Which Meat For Goulash? The Small Difference

If you want to prepare a goulash, the quality of the meat is very important for the success of the dish. Beef goulash or pork goulash – we’ll show you which cut of meat you should choose.

Meat for goulash

Nice and hearty and stewed for a long time – do you like goulash as much as we do? When stewing, the meat becomes so tender that, ideally, it melts in your mouth later. So that your goulash does not become too dry or even tough and inedible, it is important that you choose the right meat. The cut of meat should never be too lean. On the contrary – meat that is a little streaky is much better than meat for goulash.

Tip: Natural gelatine is produced from the existing tendons that run through the meat during stewing. This gives the sauce, with which a goulash becomes perfect, a good binding.

Beef goulash

It is important that you buy a piece of meat for your beef goulash that is ideal for stewing. It works best with a streaky meat

  • from the calf
  • from the neck or from the shoulder
  • from the upper or lower shell
  • from the so-called high rib

Tip: For a particularly fine and tender goulash, you can also buy the mayor’s piece of beef, which is also called the pastor’s piece.

Pork goulash

Here, too, we recommend that you make sure that you buy pieces of meat that are nicely marbled, i.e. have small veins of fat running through them. So you can be sure of getting a tender and juicy goulash on your plate. The following cuts of pork are well suited:

  • from the shoulder
  • from the upper or lower shell
  • from the neck
  • from the calf

If you are unsure, it is best to get advice from the specialist staff at the butcher’s counter as to which meat is best for your goulash.

Also mixed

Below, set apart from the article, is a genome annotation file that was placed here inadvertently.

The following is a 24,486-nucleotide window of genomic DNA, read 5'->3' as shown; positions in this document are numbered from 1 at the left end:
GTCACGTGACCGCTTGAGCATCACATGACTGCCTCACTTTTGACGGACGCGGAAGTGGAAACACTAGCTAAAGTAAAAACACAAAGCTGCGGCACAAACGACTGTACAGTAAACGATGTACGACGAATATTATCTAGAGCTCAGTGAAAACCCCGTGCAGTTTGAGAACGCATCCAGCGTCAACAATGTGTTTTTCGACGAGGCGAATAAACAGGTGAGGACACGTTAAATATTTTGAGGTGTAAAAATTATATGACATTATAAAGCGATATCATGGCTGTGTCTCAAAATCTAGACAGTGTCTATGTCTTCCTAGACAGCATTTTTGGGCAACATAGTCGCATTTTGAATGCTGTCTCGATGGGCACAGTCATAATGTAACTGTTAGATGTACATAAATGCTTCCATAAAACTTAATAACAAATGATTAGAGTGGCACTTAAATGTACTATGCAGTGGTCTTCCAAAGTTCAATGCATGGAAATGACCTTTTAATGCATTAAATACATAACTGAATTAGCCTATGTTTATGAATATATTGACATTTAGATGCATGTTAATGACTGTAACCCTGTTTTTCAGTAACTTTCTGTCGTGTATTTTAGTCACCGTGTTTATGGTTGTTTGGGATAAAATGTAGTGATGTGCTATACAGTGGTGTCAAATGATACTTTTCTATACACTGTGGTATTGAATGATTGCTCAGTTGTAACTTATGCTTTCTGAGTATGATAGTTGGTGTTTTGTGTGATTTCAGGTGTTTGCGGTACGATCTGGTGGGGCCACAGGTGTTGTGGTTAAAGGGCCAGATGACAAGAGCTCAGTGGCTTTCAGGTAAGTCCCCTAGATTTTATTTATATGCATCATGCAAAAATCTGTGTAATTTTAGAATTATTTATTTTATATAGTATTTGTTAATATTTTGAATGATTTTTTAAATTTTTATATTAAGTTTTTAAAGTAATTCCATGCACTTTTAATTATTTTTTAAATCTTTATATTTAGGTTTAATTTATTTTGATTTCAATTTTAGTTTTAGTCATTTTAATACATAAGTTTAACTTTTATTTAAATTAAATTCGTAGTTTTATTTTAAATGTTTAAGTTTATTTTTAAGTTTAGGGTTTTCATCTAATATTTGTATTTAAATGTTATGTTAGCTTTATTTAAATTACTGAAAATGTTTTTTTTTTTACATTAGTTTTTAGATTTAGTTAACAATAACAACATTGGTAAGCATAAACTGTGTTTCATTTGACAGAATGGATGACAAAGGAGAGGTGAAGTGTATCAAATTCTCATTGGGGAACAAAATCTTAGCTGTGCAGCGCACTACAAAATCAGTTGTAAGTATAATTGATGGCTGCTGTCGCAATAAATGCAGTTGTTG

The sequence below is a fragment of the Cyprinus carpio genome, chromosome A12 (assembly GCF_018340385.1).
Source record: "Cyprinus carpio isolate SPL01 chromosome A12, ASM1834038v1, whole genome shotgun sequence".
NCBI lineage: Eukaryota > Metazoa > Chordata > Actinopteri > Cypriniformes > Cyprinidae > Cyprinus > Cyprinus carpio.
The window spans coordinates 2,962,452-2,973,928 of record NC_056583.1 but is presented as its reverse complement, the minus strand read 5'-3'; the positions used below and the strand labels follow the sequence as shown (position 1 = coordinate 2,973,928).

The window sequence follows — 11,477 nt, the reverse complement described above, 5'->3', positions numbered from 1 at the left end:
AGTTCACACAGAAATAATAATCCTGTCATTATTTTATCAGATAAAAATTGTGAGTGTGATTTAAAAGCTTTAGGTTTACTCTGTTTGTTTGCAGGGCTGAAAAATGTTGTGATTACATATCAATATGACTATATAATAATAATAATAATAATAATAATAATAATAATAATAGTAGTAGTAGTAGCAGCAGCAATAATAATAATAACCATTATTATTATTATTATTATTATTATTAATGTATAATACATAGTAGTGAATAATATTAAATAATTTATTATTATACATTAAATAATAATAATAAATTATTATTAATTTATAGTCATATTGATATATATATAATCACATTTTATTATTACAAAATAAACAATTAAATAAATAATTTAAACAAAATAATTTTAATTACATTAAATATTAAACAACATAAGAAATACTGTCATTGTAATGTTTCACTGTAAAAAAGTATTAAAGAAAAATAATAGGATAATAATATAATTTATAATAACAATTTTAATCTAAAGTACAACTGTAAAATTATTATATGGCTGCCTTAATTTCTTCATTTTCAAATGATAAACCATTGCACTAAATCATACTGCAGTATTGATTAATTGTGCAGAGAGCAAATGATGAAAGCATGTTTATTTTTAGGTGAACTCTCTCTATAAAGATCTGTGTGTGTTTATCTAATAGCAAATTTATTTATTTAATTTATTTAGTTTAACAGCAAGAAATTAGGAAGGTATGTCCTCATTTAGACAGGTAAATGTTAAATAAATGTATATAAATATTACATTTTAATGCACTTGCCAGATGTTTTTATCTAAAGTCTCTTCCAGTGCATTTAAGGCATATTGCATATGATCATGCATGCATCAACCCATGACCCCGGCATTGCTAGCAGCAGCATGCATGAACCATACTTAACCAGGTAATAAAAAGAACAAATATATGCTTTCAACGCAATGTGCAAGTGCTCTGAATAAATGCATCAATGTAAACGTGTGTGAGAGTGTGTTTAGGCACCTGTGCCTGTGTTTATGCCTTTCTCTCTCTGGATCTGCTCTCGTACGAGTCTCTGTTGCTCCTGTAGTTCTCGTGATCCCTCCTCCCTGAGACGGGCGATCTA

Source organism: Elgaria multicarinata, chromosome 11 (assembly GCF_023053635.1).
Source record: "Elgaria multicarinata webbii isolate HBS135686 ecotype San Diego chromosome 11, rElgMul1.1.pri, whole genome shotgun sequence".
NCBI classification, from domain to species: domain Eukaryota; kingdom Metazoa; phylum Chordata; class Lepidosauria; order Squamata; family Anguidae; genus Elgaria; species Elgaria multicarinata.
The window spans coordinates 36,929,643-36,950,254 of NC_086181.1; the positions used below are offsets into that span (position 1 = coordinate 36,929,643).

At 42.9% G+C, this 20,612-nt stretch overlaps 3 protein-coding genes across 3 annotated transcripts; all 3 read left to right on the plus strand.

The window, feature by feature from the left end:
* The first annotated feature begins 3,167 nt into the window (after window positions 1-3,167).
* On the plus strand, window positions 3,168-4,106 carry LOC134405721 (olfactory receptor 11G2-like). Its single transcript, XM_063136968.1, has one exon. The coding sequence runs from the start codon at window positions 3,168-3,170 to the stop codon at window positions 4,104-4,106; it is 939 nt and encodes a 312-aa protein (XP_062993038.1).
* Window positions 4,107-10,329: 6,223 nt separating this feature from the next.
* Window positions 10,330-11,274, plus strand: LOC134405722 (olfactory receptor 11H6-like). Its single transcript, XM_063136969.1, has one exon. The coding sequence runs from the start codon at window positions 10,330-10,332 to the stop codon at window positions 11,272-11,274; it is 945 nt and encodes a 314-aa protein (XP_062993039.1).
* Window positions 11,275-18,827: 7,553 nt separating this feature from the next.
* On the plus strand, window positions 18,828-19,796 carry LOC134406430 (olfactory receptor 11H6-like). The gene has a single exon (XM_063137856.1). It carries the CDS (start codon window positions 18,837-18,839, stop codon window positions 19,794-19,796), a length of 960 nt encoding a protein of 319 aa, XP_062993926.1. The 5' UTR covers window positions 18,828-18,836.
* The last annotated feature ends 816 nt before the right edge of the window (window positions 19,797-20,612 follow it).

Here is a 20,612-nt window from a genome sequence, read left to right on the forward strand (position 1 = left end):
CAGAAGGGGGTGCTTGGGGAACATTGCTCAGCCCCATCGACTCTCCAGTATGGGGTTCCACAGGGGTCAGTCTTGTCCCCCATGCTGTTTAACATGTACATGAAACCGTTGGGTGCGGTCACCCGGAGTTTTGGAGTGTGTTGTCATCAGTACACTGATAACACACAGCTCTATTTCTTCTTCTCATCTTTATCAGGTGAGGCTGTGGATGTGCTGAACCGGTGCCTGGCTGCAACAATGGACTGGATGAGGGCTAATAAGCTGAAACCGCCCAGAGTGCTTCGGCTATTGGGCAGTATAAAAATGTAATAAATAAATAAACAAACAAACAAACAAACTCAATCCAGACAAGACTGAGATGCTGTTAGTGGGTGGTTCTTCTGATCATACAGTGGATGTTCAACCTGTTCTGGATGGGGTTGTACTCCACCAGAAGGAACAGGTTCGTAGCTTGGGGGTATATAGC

Good meat is the be-all and end-all if you want to prepare a delicious goulash. Of course, you can also mix beef and pork – after all, a mixed goulash is one of the classics of German cuisine. It is best to use half beef and half pork.

Tip: You or one of your guests don’t eat pork, but you still want to cook a mixed goulash? Try it with a mixture of beef and lamb, with which you naturally also pay attention to a nice marbling.

Better not: “Gulash meat”

You’ve probably already seen it at the butcher’s or in the meat aisle in the supermarket: meat already cut into pieces, often simply referred to as “goulash”. We advise against buying this meat, even if it seems very practical at first – after all, you no longer have to dice a piece of meat. However, leftovers from cutting various pieces of meat tend to find their way into this “goulash meat”. This has two disadvantages:

  1. It contains lean meat.
  2. The meat cubes cook differently because they come from different cuts of beef or pork.
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Written by John Myers

Professional Chef with 25 years of industry experience at the highest levels. Restaurant owner. Beverage Director with experience creating world-class nationally recognized cocktail programs. Food writer with a distinctive Chef-driven voice and point of view.

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